In response to the route request (CID1) the CTI computer 22 at 101 returns to the switch a Route Select Signal (Ring Back) which effectively ensures that the calling party receives a ringing tone, i.e. causes the CTI-enabled switch 25 to apply Ring Back treatment to that call. At 102 the CTI computer 22 refers to its database 200, stored for example in hard disks of the server 23, and asks to be given a list of numbers. This list corresponds to locations of computer terminals for the various users which make up a virtual work group. The list of numbers is shown at 200 and contains the internet protocol numbers (IP) of the other members of the work group. The list of numbers are returned from the server database to the CTI computer 22 at 103, and at 104 the CTI computer 22 accesses the terminals corresponding to the received list of numbers on the computer network, this network being indicated at 201. It will be appreciated that there is a wide choice available of the terminals to be accessed in response to an incoming call. Thus it is possible for a user to define on an individual basis those terminals that he wishes to be accessed when his/her phone is rung by an incoming call. It is also possible for the source of an incoming call to be identified by its call identity so as automatically to access a stored list of numbers. At each of the terminals accessed in this way an indication of an incoming call can be given by the computer using its sound card and associated loudspeakers to generate a pseudo ringing tone. As already mentioned, each computer can generate a pseudo ringing tone which is differentiated from its neighbors. The alerted users at the accessed terminals can then make a decision whether or not they wish to intercept the call, with data concerning the incoming call being supplied by a suitable screen pop and/or by the audible indication which can, as will be described, be voice synthesis. If the initial recipient decides to take the incoming call this is indicated at 105 and 106 in FIG. 3. The data sent at 106 to the CTI-enabled switch 25 will be a Route Select Signal such that the presence of the incoming call held at the CTI-enabled switch 25 will cause the selected telephone number to ring. Of course the computer terminal will already have alerted the user of that phone that a call will be coming. If one of the users of the other alerted terminals decides to intercept the call, the CTI computer 22 will send a Route Select Signal 106 including the relevant data for the CTI-enabled PBX 4 to make a call to the telephone associated with terminal at which that intercepting user is logged on. The interception of the call can be done in a variety of manners. Thus a user can use a simple manual input via a key or a pointer device such as a mouse to indicate his/her interest in the call. Alternatively, the terminal could include voice recognition and respond to a voiced command. In this context it is possible for the computer, as well as generating a ringing tone, and perhaps a screen pop, to use voice synthesis to announce the arrival of the incoming call, for whom the call was initially intended, and the identity of the calling party. It is possible that no member of the virtual work group is present or wishes to intercept the call to which they have been alerted via their computer terminals. In such a case the system may include the possibility of diverting the incoming call to a voice mail facility.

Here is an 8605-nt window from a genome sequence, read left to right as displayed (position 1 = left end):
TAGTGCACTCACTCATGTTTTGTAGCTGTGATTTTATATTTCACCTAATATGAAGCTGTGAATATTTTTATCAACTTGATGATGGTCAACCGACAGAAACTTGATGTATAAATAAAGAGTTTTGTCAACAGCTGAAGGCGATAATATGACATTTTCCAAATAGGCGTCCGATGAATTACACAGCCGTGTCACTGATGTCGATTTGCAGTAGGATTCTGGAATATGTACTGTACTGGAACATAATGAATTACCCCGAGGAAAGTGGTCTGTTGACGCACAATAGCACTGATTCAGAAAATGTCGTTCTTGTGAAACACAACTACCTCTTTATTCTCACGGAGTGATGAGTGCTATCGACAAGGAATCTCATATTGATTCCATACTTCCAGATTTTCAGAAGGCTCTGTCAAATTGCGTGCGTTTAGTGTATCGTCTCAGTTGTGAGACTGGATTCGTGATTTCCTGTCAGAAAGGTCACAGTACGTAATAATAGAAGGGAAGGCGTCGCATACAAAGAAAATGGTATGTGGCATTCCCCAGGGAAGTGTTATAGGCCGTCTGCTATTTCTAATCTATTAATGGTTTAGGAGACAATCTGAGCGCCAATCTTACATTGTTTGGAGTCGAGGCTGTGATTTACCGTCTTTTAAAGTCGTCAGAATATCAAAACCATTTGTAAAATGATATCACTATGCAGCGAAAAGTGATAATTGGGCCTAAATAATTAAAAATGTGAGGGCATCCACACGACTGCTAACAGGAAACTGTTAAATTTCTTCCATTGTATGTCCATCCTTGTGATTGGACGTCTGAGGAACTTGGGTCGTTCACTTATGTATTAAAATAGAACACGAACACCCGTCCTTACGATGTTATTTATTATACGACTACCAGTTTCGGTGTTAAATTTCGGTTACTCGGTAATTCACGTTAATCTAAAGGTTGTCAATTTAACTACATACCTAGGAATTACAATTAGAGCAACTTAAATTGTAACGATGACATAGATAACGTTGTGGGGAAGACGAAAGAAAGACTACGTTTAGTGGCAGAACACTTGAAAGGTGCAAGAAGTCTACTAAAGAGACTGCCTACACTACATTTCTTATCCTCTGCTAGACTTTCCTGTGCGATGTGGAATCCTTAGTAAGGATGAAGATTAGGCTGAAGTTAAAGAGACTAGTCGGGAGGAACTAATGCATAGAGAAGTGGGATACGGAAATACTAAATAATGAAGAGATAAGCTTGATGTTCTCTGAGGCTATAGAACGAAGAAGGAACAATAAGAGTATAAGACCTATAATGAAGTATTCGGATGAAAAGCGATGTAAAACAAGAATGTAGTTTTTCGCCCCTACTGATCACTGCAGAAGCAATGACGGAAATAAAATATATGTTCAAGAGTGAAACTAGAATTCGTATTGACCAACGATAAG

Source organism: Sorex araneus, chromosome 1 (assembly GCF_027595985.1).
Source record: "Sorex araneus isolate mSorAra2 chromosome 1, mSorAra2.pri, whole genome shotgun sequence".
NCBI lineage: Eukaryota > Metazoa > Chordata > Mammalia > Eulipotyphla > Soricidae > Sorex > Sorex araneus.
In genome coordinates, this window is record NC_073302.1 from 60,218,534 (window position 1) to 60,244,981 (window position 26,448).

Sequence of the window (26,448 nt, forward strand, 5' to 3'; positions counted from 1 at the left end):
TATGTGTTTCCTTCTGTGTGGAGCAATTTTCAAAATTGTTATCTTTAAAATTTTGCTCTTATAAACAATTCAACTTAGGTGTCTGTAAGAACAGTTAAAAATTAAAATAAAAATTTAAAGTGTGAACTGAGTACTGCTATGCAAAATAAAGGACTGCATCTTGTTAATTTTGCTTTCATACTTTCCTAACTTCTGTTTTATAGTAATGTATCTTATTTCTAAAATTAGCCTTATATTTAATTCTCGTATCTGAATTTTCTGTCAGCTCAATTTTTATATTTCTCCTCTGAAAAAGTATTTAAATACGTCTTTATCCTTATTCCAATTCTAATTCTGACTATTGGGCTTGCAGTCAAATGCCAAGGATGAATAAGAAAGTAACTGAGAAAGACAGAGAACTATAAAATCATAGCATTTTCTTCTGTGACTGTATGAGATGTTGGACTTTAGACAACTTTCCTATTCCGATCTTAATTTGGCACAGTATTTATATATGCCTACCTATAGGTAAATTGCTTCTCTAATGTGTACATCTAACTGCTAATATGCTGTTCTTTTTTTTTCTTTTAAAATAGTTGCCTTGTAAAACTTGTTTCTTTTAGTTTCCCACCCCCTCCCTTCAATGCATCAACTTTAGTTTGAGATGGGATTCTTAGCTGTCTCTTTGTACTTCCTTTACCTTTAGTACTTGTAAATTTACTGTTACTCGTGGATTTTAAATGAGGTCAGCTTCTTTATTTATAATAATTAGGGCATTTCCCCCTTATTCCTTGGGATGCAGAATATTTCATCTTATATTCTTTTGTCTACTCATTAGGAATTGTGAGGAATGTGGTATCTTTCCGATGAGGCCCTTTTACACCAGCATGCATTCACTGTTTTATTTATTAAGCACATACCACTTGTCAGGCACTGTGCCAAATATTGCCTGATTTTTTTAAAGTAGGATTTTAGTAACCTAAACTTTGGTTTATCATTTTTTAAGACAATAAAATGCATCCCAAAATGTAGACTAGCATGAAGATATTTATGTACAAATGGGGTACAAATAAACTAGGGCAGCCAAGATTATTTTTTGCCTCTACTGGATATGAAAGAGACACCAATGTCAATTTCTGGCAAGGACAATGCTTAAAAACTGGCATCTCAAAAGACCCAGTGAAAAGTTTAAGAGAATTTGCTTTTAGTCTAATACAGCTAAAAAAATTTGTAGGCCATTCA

In the system just described the flexibility allowed by the presence of the computer terminal can be utilized to provide further advantageous features. Thus the computer can be configured so as to respond in a variety of different ways on receipt of an incoming call from a source. In addition to providing a display giving information with regard to the source of the incoming call and also of giving a ring which is distinctive with respect either to a normal telephone call or to a computer-type alert, the computer can be programmed to give a variety of rings which can be used to indicate either the source of the incoming call or the fact that a particular member of the group has been rung so that the user can decide whether or not to intercept the call. Thus the computer terminal can give an indication not only of the source of the call but its intended recipient on another telephone number.